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May 12, 2012

Shorties (Neil Gaiman on Marice Sendak, Beach House on Their New Album, and more)

At the Guardian, Neil Gaiman remembers Maurice Sendak.

Sendak, who died this week, did not make books for children. He just made books. His linework was elegant, sometimes even cute, but always honest. He was wise, and he never patronised any readers, adult or child. I devoured interviews with Sendak: he was a grumpy, Jewish, brilliant, wise contrarian and he didn't mellow as he aged. But then, he had never created mellow books. His coming out in 2008, age 80, was a final act of honesty.


DIY profiles the band Beach House.

With all of Beach House’s albums, you're being exposed to meticulously planned works of art. These aren't just freely available collections of downloadable mp3s. Speaking to Alex, you quickly pick up that 'Bloom' is no exception to the rule. "We're very passionate people. We worked on this record very hard. We've done that for all of the records." I ask about the meaning behind the album’s title; "in some European countries where English isn't a first language, it's both a verb and it's a noun. It's a big word and it has a lot of ideas in it. It's also a word that implies a cycle. It's a very open word and it says a lot... I think that's the whole thing about a title: it’s not definitive, it's a reflection. When you look at a painting, most people look at the painting first. They have a feeling about it. And then they go look at the title and they're always kind of like, 'huh? Yeah, ok.' I think 'Bloom' is that kind of title.”


At io9, authors list fantasy novels that will restore your faith in humanity.


Bangstyle recommends five cover songs for your summer playlist.


The New York Times interviews mystery author Mary Higgins Clark.

You once worked as a stewardess, and presumably you have traveled quite a bit. Any observations about what people read on airplanes and how that's changed over the years? What do you like to read on the plane?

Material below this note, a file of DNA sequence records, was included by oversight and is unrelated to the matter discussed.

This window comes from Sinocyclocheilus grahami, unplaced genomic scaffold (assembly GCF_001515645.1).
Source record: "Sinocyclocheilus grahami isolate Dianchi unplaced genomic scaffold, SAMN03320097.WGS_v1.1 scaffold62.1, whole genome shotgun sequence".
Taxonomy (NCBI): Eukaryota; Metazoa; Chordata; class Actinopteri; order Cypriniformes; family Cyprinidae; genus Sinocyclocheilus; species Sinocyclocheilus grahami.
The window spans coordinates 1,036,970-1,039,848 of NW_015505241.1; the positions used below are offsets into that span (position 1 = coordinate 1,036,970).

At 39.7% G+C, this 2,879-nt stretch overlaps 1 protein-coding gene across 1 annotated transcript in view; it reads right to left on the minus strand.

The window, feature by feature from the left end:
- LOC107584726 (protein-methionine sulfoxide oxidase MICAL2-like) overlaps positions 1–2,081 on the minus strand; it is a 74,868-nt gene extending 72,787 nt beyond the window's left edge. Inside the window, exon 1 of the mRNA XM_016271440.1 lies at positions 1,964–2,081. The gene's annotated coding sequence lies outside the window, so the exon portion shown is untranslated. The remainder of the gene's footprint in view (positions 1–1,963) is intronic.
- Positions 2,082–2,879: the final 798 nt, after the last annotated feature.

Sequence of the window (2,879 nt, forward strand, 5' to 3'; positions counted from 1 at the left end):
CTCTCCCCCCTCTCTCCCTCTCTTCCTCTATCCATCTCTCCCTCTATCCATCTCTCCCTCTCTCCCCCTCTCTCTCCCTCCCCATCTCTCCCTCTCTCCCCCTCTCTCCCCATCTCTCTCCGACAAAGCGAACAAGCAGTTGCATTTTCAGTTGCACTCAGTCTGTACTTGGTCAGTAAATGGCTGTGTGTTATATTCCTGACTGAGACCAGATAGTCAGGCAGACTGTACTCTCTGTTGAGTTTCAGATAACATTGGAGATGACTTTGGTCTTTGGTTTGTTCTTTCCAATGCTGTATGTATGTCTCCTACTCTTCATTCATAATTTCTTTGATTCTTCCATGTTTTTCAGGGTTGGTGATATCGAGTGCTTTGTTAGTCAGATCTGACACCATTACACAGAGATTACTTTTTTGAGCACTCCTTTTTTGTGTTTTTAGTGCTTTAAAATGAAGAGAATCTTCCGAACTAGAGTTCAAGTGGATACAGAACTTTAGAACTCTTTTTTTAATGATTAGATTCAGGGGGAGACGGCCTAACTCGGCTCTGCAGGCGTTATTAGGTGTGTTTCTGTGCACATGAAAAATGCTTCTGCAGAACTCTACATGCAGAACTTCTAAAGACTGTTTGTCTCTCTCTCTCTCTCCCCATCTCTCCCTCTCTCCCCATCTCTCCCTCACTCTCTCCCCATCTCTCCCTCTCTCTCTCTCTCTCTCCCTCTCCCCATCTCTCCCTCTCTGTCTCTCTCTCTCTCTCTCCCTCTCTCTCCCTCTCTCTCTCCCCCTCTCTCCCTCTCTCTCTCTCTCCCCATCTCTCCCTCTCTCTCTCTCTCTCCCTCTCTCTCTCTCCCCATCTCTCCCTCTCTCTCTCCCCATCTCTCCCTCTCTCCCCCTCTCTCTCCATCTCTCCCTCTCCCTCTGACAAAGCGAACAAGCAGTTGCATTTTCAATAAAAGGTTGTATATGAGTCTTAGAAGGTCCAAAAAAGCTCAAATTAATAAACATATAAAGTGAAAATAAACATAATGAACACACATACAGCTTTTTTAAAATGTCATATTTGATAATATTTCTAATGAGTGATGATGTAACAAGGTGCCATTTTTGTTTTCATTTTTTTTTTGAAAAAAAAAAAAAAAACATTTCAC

When I was a flight stewardess with Pan American a thousand years ago, everyone was carrying a book. Now everyone seems to be carrying a computer or looking at the television. A few years ago, I got on the plane and smiled to see a woman deeply engrossed in one of my books. I settled myself and a few minutes later glanced back. She was in a dead sleep. On a plane, I like to catch up with what my suspense writer friends are up to and grab their latest on the way to the plane.


Carrie Brownstein and Fred Armisen talk to the Guardian about their television series Portlandia.


Hilary Mantel profiles Anne Boleyn at the Guardian.

Anne Boleyn is one of the most controversial women in English history; we argue over her, we pity and admire and revile her, we reinvent her in every generation.

Financial Times reviews her new book, Bring Up the Bodies.

This is a great novel of dark and dirty passions, public and private. It is also an exploration of what still shocks us – statecraft reduced to a barometer of the king’s libido as well as episodes such as Anne’s execution.


Wilco frontman Jeff Tweedy is profiled by the Birmingham News.

"There were some scathing reviews, at one point, trying to degrade the band as dad rock," Tweedy says. "I actually think it's ageism; there’s something bizarre about it. We're just a rock band. Other art forms benefit from mature purveyors of the form. Why is rock the only art form where people aren't allowed to get older?"


The Telegraph reports that Jeanette Winterson will become a professor of creative writing at the University of Manchester.


The Other Paper interviews singer-songwriter Mike Doughty about his memoir,


Frank DeFord discusses his memoir Over Time: My Life as a Sportswriter on Morning Edition.


Father John Misty visits The Current studio for an interview and live performance.


Leonard J. Pitts, Jr. talks to All Things Considered about his new novel Freeman.

"We tend to have this image of the end of the Civil War as being the slaves said, 'OK, we're free now,' and hallelujah and jubilee and threw their hoes down and went on to begin building whatever freedom was going to be," Pitts says. "It was a lot more difficult, painful and complex than that."


Amazon MP3 has 100 digital albums on sale for $5.


Follow me on Twitter, Google+, Tumblr, Pinterest, and Stumbleupon for links (updated throughout the day) that don't make the daily "Shorties" columns.


also at Largehearted Boy:

previous Shorties posts (daily news and links from the worlds of music, books, and pop culture)

100 Online Sources for Free and Legal Music Downloads
Atomic Books Comics Preview (the week's best new comics & graphic novels)
daily mp3 downloads
Largehearted Word (the week's best new books)
Try It Before You Buy It (mp3s and full album streams from this week's CD releases)
weekly music & DVD release lists


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